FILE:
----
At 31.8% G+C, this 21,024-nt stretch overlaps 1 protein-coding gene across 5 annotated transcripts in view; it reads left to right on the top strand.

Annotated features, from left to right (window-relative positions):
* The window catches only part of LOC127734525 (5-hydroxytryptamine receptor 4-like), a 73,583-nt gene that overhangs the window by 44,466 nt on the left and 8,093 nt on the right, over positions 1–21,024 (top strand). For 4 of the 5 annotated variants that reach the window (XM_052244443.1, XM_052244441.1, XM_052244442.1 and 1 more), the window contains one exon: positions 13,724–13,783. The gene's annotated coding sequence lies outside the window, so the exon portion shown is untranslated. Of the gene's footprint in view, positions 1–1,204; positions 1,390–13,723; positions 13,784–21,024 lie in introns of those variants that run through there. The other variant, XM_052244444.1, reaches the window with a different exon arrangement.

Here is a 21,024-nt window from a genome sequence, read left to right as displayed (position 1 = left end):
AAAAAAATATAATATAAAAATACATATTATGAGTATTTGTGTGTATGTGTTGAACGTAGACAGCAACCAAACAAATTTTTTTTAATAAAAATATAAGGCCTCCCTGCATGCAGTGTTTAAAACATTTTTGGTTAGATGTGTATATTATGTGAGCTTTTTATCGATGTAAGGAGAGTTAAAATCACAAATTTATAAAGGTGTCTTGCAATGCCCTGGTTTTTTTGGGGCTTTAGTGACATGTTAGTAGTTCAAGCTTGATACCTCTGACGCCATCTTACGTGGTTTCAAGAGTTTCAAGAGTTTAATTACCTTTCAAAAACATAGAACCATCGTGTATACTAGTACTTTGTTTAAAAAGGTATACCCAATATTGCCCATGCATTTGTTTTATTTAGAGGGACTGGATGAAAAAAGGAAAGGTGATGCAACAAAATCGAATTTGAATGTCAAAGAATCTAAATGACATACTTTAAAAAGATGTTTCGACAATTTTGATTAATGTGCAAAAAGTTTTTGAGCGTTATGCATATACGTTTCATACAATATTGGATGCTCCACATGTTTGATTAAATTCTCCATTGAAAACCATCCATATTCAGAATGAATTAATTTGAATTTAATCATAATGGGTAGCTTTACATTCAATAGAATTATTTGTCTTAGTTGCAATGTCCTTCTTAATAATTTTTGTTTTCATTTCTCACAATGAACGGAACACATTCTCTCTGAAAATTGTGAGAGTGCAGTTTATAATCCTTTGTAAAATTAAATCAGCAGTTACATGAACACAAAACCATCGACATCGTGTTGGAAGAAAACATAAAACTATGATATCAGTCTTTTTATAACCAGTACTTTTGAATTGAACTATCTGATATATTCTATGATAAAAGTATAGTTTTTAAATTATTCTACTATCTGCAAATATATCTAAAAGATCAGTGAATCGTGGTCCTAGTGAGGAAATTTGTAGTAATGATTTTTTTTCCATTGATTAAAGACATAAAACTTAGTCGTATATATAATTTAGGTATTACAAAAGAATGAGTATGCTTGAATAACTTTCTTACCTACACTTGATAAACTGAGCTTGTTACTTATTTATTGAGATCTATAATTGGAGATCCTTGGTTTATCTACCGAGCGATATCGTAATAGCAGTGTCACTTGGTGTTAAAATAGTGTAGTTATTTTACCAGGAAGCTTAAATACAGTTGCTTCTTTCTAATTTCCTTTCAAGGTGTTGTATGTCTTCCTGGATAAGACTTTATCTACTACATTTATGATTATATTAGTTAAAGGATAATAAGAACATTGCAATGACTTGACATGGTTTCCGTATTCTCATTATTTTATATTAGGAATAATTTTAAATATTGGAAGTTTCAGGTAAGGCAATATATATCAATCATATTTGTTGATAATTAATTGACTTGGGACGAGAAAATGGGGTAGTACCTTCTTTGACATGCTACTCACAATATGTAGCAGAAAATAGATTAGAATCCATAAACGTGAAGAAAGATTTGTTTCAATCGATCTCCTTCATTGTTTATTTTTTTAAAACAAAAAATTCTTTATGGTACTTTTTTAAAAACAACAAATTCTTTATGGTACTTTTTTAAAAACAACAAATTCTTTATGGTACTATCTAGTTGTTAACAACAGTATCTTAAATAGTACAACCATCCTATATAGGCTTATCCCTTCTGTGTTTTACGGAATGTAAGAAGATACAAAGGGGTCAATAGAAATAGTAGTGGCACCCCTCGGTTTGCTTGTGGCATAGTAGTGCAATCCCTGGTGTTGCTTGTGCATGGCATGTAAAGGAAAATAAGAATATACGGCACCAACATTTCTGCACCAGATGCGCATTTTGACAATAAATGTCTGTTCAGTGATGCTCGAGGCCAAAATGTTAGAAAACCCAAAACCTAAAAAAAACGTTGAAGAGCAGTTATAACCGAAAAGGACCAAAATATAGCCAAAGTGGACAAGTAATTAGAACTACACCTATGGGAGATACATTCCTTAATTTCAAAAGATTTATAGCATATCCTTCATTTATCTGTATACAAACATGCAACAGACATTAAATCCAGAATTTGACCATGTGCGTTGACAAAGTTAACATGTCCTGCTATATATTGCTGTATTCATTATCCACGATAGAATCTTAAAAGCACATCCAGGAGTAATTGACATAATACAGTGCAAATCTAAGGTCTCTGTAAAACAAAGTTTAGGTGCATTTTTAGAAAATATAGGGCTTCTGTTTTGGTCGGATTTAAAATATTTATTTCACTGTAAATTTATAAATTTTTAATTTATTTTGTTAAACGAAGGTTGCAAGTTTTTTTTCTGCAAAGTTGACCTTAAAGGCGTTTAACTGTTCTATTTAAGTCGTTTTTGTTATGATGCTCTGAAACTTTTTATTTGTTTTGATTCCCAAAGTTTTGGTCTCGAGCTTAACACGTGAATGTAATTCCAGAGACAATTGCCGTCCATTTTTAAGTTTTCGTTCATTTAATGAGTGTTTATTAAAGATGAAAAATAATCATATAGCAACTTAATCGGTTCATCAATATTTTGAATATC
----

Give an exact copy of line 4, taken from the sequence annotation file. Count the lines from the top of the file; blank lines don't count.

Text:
Here is a 21,024-nt window from a genome sequence, read left to right as displayed (position 1 = left end):